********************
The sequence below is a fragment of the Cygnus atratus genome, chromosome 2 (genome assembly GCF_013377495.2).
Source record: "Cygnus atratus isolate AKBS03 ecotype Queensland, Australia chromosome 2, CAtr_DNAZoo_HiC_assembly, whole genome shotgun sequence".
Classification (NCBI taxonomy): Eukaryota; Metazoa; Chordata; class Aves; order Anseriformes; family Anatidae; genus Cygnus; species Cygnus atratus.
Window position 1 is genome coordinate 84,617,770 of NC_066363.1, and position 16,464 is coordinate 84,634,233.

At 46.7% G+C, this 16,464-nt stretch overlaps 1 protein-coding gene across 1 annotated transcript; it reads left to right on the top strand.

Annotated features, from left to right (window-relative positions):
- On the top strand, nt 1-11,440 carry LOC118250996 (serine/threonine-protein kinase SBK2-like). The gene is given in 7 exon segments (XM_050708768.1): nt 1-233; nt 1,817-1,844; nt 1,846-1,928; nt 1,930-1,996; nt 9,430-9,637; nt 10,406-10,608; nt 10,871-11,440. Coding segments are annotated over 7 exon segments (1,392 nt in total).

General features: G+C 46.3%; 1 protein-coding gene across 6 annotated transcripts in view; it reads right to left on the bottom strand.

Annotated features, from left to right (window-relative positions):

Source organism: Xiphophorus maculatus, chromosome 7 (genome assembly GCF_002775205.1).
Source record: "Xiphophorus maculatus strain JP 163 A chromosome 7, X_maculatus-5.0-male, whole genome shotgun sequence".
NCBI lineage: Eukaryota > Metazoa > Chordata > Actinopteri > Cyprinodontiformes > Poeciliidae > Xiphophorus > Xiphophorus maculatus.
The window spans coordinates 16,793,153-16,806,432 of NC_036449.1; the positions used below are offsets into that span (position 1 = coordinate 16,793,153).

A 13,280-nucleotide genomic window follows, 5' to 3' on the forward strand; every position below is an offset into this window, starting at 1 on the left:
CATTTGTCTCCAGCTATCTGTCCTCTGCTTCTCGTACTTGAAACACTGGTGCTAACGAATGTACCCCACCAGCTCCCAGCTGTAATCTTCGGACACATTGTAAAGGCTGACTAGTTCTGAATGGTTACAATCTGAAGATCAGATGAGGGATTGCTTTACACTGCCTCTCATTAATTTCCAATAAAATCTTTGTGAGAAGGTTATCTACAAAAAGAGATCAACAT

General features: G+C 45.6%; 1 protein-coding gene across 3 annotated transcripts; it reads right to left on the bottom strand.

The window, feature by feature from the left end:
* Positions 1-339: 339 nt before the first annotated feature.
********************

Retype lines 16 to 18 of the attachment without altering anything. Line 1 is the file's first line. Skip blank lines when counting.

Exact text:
General features: G+C 45.6%; 1 protein-coding gene across 3 annotated transcripts; it reads right to left on the bottom strand.

The window, feature by feature from the left end:
* Positions 1-339: 339 nt before the first annotated feature.